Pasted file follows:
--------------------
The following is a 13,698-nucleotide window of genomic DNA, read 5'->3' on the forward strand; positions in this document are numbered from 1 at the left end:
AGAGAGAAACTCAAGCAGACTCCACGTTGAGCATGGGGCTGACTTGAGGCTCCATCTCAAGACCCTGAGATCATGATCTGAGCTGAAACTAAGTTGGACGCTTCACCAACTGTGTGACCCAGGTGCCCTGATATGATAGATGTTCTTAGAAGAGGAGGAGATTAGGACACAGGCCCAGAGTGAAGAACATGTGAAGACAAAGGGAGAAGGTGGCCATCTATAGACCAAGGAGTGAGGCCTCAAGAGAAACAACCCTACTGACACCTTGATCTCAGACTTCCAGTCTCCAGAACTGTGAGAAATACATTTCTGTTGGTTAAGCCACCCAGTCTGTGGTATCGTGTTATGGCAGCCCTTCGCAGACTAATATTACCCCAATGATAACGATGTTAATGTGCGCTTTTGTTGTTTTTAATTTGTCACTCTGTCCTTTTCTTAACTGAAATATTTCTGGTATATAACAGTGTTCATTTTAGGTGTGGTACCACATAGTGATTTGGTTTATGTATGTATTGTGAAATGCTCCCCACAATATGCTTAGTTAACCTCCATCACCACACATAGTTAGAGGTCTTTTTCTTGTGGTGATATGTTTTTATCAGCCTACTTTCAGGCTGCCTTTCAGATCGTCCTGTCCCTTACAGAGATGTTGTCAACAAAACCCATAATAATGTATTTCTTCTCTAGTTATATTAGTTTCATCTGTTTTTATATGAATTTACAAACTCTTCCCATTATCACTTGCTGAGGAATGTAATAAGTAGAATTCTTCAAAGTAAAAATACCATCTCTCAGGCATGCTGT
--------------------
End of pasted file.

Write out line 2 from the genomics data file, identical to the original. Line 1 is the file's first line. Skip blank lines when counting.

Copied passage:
AGAGAGAAACTCAAGCAGACTCCACGTTGAGCATGGGGCTGACTTGAGGCTCCATCTCAAGACCCTGAGATCATGATCTGAGCTGAAACTAAGTTGGACGCTTCACCAACTGTGTGACCCAGGTGCCCTGATATGATAGATGTTCTTAGAAGAGGAGGAGATTAGGACACAGGCCCAGAGTGAAGAACATGTGAAGACAAAGGGAGAAGGTGGCCATCTATAGACCAAGGAGTGAGGCCTCAAGAGAAACAACCCTACTGACACCTTGATCTCAGACTTCCAGTCTCCAGAACTGTGAGAAATACATTTCTGTTGGTTAAGCCACCCAGTCTGTGGTATCGTGTTATGGCAGCCCTTCGCAGACTAATATTACCCCAATGATAACGATGTTAATGTGCGCTTTTGTTGTTTTTAATTTGTCACTCTGTCCTTTTCTTAACTGAAATATTTCTGGTATATAACAGTGTTCATTTTAGGTGTGGTACCACATAGTGATTTGGTTTATGTATGTATTGTGAAATGCTCCCCACAATATGCTTAGTTAACCTCCATCACCACACATAGTTAGAGGTCTTTTTCTTGTGGTGATATGTTTTTATCAGCCTACTTTCAGGCTGCCTTTCAGATCGTCCTGTCCCTTACAGAGATGTTGTCAACAAAACCCATAATAATGTATTTCTTCTCTAGTTATATTAGTTTCATCTGTTTTTATATGAATTTACAAACTCTTCCCATTATCACTTGCTGAGGAATGTAATAAGTAGAATTCTTCAAAGTAAAAATACCATCTCTCAGGCATGCTGT